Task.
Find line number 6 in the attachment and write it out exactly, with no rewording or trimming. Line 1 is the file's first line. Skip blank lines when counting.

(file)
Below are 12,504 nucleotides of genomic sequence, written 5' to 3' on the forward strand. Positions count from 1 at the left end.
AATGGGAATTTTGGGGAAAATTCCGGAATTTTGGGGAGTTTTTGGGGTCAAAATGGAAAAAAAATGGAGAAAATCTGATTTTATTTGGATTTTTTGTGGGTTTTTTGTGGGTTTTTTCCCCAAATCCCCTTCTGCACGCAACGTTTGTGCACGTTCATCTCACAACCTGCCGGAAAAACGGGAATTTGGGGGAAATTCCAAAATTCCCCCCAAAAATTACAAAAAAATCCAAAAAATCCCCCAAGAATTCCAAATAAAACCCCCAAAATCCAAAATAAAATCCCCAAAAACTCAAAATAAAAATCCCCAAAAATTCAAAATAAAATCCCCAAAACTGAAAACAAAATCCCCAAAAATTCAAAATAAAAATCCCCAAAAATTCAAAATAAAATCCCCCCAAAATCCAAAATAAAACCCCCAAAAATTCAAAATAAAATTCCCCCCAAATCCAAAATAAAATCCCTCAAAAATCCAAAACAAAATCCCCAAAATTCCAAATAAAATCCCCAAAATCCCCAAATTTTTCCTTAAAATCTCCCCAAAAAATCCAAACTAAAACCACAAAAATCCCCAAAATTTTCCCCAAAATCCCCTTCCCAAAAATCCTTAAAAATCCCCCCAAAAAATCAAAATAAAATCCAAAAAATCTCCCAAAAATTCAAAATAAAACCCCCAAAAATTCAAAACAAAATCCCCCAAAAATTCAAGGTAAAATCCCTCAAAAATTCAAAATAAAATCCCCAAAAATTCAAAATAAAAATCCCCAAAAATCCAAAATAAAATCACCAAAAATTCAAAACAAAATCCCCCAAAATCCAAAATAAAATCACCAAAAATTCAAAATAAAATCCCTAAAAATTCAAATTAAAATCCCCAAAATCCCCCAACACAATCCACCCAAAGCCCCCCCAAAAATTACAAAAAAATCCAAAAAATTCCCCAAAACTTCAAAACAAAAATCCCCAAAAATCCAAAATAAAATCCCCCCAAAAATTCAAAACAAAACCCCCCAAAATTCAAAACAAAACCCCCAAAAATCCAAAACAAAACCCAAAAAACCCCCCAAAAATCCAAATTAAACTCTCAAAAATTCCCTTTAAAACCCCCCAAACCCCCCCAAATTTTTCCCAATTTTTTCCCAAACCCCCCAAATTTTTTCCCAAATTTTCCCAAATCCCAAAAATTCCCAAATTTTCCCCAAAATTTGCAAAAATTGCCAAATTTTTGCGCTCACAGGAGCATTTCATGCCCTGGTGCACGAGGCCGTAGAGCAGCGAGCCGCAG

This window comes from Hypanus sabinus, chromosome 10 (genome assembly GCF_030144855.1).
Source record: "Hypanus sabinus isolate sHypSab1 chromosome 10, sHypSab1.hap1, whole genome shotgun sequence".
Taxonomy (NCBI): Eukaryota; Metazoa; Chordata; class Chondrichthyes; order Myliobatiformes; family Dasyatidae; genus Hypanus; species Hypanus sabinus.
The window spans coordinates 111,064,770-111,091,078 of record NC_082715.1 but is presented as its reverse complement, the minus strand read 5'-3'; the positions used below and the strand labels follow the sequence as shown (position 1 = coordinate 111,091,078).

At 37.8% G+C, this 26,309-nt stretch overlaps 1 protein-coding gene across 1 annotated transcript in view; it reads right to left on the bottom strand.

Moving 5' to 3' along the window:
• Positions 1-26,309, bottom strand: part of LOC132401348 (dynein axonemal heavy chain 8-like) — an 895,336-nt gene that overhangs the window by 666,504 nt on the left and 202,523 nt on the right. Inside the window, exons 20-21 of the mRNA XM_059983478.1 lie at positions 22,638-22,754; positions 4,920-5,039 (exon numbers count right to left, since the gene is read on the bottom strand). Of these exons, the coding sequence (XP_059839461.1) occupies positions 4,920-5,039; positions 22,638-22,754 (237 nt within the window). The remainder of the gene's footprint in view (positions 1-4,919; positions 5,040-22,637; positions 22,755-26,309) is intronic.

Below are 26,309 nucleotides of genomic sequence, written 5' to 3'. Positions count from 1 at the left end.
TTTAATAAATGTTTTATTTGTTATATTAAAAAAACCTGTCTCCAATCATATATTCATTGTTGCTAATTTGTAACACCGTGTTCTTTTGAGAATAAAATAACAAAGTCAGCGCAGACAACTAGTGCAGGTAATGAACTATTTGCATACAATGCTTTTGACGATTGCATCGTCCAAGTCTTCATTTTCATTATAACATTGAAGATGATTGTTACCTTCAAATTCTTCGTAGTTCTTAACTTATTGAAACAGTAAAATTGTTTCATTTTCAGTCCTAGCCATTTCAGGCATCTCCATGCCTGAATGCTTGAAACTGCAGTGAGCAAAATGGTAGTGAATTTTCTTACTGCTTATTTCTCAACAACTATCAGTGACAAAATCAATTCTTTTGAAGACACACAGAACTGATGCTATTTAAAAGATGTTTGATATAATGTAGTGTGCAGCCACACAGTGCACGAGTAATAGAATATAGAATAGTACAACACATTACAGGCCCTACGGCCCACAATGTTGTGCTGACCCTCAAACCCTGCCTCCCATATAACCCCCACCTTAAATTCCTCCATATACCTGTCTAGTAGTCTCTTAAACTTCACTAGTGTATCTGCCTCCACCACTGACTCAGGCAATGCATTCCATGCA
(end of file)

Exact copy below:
The window spans coordinates 111,064,770-111,091,078 of record NC_082715.1 but is presented as its reverse complement, the minus strand read 5'-3'; the positions used below and the strand labels follow the sequence as shown (position 1 = coordinate 111,091,078).